Which the rough Hind observing as they lay
Warm in their downy Neft, had ftol'n away :
But she in mournful Sound does ftill complain,
Sings all the Night, tho' all her Songs are vain,
And still renews her miserable Strain.

Lée Theod, NOBILITY of BLOOD. See Bastard.

Nobility of Blood,
Is but a glitt'ring and fallacious Good:
The Nobleman is he, whose noble Mind
Is fill'd with in-born Worth, unborrow'd from his Kind.
The King of Heav'n was in a Manger laid.
And took his Earth but from an humble Maid :
Then what can Birth on mortal Men bestow,
Since Floods no higher than their fountains flow
We, who for Name and empty Honour strive,
Our true Nobility from him derive.
Your Ancestors, who puff your Mind with Pride;
And vast Estates, to mighty Titles ty'd,
Did not your Honour, but their own advance;
For Virtue comes not by Inheritance :
If you tralineate from your Father's Mind,
What are you else but of a Bastard Kind :
Do as your great Progenitors have done, (of Bath's Tales
And by your Virtue prove your self their Son. Dryd. Wife

Virtue alone is true Nobility :
Let your own Aets immortalize your Name;
'Tis poor relying on anocher's Fame:
For take the Pillars but away, and all
The Superstructure must in Ruins fall :
As a Vine droops, when by Divorce remov'd,
From the Embraces of the Elm lhe lov'd.

Step. Juv.
Search we the Springs,
And backward trace the Principles of Things :
There shall we find that when the World began,
One common Mafs compos'd tbe Mould of Man ;
One Paste of Flesh on all Degrees bestow'd ;
And kneaded up alike with moistning Blood.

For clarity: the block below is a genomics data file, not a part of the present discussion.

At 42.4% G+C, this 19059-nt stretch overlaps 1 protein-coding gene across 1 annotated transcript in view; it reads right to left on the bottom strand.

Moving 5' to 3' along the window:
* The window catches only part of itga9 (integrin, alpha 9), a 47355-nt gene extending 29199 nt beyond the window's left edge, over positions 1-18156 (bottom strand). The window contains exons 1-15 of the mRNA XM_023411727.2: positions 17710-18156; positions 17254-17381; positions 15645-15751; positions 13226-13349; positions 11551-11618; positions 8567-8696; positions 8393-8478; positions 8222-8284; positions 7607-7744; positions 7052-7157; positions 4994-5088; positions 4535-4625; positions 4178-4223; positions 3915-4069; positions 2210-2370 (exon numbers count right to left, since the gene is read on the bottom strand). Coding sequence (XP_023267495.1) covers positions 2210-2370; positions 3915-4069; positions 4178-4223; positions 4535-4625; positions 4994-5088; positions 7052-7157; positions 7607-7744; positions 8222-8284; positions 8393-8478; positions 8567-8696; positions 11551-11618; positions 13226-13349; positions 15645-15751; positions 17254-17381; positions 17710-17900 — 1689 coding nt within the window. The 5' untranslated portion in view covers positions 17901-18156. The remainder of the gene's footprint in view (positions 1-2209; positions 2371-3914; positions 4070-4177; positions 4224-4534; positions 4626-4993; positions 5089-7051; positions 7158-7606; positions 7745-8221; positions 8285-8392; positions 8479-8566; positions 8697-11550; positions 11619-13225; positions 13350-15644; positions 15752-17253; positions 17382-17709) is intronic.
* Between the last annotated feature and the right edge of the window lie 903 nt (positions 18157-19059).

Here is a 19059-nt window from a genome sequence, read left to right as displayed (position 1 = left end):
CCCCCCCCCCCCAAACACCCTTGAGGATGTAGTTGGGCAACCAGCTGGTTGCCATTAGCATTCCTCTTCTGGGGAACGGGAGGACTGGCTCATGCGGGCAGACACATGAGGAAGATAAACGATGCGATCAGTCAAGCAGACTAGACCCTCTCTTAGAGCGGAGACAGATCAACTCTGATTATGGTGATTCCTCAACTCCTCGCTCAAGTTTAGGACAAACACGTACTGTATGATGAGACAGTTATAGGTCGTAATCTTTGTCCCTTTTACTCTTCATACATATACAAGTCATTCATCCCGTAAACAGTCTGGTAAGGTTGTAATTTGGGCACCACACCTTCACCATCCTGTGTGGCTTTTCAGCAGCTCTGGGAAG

The fame Almighty Pow'r inspir'd the Frame
With kindled Life, and form'd the Souls the same,

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The Faculties of Intellect and Will,
Dispens'd with equal Hand, dispos'd with egual Skill:
Like Liberty indulg’d withChoice of Good or III.
Thus born alike, from Virtue first began
The Diff'rence that diftinguith'd Man from Man,
He claim'd no Title from Descent of Blood,
But that which made him Noble, made him Good.
Warm'd with more Particles of heav'nly Flame,
He wing'd his upward Flight and soar'd to Fame;
The rest remain'd below a Tribe without a Name.
This Law, tho' Custom now diverts the Gourse,
As Nature's Institute is yet in Force :
Uncancell'd, tho' difusd: And he, whose Mind
Is virtuous, is alone of noble Kind ;
Tho'poor in Fortune, of celestial Race :
And he commits the Crime, who calls him base.

Ev'n Mighty Monarchs oft are meanly born,
And Kings by Birth to lowest Rank return :
All subject to the Pow'r of giddy Chance ;
For Fortane can depress, and can advance.